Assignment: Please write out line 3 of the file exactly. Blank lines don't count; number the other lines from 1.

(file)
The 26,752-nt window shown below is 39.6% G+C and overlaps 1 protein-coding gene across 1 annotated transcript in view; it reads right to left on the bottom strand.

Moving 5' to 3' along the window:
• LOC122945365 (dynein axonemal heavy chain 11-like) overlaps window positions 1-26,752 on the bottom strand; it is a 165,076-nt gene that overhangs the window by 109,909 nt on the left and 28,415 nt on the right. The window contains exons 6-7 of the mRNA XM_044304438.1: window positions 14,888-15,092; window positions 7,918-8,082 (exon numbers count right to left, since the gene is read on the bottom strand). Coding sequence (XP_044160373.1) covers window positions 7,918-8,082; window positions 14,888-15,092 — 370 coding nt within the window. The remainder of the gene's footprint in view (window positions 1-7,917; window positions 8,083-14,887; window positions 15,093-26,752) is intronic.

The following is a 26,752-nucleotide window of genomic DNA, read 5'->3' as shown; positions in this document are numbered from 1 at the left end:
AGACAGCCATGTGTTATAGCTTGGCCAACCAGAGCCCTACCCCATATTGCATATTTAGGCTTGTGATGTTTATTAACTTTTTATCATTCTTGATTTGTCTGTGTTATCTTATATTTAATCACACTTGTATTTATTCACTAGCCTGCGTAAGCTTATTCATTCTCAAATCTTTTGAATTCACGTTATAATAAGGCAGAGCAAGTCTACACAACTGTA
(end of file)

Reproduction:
• LOC122945365 (dynein axonemal heavy chain 11-like) overlaps window positions 1-26,752 on the bottom strand; it is a 165,076-nt gene that overhangs the window by 109,909 nt on the left and 28,415 nt on the right. The window contains exons 6-7 of the mRNA XM_044304438.1: window positions 14,888-15,092; window positions 7,918-8,082 (exon numbers count right to left, since the gene is read on the bottom strand). Coding sequence (XP_044160373.1) covers window positions 7,918-8,082; window positions 14,888-15,092 — 370 coding nt within the window. The remainder of the gene's footprint in view (window positions 1-7,917; window positions 8,083-14,887; window positions 15,093-26,752) is intronic.